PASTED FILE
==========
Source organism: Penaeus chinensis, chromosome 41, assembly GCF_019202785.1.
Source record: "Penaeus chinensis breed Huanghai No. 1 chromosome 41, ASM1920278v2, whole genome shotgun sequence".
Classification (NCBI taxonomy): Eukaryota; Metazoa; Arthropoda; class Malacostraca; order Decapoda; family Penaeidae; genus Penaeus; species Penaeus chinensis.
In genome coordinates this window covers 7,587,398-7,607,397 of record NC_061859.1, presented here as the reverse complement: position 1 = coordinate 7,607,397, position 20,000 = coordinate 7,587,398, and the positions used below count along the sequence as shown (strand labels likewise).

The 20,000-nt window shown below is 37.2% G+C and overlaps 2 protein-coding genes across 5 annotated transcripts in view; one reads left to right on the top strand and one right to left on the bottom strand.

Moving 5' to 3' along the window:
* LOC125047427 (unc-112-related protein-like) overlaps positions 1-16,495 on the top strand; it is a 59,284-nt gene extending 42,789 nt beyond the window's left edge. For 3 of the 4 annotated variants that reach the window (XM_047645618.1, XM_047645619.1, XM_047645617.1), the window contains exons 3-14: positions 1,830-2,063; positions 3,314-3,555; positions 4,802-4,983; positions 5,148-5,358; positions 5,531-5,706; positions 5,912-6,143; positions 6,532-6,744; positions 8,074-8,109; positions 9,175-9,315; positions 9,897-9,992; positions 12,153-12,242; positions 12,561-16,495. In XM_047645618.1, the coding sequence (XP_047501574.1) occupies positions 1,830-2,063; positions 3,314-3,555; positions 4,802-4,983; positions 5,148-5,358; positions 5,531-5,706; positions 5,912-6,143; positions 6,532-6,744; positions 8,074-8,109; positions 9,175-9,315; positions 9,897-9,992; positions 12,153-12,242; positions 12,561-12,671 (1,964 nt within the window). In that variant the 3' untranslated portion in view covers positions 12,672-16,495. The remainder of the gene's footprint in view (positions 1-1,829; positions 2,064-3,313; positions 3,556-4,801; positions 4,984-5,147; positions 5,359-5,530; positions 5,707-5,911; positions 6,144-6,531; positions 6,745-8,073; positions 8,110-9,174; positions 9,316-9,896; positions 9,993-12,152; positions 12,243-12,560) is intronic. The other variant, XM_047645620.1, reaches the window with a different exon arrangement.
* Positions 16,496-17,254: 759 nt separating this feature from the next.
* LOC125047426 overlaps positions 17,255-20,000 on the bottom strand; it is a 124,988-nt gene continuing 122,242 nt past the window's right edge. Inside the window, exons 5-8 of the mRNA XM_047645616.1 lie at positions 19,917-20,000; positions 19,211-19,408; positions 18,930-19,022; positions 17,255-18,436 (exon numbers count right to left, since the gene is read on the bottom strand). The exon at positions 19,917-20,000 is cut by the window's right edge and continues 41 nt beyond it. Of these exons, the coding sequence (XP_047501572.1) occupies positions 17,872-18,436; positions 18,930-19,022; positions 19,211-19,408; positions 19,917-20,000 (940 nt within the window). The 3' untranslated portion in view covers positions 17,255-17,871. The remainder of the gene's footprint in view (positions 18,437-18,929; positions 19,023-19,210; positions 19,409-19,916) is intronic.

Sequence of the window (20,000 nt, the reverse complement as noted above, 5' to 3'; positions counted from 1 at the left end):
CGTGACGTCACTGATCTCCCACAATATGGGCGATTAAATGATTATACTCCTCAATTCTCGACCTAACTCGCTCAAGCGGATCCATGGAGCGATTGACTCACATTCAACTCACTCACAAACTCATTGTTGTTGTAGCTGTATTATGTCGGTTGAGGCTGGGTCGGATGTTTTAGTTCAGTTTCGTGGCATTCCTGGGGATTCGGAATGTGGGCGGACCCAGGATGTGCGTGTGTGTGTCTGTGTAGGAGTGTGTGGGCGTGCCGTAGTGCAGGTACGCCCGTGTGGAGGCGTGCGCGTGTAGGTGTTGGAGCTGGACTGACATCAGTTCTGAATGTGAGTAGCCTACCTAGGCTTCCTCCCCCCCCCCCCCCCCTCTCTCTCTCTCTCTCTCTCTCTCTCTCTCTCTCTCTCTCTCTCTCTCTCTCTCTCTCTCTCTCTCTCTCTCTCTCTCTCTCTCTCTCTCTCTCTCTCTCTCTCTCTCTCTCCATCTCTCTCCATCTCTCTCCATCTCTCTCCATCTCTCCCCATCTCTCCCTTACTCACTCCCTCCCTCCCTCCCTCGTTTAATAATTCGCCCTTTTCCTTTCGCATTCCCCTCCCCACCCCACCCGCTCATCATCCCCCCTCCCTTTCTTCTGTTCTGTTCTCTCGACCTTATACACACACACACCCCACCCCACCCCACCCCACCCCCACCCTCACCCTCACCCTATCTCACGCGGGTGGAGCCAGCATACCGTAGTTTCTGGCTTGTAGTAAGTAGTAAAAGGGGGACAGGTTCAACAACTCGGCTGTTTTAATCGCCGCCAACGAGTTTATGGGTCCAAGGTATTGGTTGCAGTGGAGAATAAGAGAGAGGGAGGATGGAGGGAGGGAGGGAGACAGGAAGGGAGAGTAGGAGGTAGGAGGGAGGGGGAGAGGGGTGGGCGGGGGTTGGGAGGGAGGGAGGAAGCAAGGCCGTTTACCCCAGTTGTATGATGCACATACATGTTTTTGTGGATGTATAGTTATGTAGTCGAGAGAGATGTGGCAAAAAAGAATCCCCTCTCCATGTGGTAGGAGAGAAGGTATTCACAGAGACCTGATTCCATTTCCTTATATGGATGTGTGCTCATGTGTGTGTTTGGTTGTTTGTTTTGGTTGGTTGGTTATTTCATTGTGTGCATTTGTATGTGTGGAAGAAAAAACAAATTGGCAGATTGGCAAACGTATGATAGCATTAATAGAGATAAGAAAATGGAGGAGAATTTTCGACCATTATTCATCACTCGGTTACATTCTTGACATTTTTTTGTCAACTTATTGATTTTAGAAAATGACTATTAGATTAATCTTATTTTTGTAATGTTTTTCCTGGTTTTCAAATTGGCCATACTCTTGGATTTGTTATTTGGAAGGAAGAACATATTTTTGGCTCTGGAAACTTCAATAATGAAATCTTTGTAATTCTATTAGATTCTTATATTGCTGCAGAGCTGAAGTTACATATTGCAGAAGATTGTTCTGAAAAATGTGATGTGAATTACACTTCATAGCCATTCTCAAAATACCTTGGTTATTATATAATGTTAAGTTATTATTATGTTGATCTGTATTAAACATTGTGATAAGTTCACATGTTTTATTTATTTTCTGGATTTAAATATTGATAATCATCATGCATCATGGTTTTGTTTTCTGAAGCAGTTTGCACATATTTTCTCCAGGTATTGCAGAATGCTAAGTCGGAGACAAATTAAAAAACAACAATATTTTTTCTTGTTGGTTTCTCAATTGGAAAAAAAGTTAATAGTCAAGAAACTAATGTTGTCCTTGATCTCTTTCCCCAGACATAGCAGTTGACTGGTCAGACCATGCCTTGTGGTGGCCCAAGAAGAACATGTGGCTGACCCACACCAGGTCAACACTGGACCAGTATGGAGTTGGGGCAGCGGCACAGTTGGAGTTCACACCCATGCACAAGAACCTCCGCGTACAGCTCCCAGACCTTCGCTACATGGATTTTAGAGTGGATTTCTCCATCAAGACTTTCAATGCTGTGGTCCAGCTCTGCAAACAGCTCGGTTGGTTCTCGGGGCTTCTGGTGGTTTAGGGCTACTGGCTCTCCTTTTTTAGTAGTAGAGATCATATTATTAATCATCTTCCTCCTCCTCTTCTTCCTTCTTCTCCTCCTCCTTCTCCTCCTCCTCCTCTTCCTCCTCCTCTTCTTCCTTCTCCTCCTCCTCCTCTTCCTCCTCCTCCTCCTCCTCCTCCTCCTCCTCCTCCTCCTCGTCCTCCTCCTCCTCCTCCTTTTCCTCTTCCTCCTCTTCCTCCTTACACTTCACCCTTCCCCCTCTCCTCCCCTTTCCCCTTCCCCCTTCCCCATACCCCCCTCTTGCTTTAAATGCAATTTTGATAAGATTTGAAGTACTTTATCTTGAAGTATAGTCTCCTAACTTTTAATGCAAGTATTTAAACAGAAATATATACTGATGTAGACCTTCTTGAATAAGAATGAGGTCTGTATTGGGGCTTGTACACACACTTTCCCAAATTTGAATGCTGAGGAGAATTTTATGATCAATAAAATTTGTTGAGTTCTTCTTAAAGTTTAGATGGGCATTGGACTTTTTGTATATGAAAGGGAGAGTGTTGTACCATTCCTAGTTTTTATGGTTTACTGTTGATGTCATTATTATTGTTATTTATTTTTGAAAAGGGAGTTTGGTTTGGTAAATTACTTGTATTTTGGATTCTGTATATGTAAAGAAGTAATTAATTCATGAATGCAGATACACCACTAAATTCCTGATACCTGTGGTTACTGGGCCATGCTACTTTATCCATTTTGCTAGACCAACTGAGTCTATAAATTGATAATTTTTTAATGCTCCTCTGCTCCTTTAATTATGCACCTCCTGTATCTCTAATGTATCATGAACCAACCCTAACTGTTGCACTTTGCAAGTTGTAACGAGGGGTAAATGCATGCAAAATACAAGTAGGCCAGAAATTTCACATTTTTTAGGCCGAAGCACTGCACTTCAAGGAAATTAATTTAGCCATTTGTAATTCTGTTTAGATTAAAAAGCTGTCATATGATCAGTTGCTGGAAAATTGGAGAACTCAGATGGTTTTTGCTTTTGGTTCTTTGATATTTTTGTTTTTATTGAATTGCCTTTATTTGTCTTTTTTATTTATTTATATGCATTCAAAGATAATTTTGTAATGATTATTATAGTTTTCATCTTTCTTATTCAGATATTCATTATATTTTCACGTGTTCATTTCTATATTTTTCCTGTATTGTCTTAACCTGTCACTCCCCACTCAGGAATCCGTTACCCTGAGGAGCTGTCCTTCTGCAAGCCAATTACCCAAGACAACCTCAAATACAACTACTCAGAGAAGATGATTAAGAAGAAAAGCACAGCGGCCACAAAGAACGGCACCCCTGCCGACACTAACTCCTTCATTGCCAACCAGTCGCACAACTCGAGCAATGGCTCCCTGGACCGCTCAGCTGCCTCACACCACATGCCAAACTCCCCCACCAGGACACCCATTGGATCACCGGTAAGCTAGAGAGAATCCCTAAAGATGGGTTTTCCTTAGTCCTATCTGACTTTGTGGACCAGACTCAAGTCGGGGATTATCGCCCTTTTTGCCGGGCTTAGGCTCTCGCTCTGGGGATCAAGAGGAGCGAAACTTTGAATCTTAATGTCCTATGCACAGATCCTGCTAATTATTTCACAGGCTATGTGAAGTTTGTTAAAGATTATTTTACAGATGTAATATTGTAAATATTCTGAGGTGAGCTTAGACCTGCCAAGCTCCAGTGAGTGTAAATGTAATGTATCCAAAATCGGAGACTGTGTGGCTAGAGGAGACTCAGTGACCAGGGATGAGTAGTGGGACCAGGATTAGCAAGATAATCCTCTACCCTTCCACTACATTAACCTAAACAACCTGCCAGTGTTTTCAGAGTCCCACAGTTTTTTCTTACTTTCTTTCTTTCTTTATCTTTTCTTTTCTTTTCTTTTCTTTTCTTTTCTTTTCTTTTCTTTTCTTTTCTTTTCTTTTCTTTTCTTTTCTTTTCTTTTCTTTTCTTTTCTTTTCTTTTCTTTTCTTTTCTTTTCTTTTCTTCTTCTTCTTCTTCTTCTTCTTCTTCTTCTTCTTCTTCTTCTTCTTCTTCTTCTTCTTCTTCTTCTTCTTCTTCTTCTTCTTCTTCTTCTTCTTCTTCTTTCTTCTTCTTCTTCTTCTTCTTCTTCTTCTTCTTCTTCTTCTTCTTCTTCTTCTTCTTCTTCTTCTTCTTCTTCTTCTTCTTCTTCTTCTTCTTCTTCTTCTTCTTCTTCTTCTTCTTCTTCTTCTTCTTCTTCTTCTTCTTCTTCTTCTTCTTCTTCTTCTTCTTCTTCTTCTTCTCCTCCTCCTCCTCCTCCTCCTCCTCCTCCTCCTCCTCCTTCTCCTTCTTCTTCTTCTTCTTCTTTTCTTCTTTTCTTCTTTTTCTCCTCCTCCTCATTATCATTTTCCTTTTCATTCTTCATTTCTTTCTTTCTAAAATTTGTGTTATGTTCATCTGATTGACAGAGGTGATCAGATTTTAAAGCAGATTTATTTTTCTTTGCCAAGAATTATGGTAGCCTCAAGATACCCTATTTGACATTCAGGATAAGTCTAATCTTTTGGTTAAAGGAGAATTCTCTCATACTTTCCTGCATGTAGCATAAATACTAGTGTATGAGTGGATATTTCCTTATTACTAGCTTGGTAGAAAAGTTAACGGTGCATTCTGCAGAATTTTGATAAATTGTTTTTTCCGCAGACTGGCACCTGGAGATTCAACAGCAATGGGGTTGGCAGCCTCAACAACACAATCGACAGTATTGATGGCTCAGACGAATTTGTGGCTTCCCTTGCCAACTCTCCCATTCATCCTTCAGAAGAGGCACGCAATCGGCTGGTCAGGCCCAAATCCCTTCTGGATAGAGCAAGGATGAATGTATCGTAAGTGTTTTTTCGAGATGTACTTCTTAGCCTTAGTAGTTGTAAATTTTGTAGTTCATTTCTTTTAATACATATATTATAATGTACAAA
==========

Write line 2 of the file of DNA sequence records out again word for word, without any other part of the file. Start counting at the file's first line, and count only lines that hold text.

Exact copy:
Source record: "Penaeus chinensis breed Huanghai No. 1 chromosome 41, ASM1920278v2, whole genome shotgun sequence".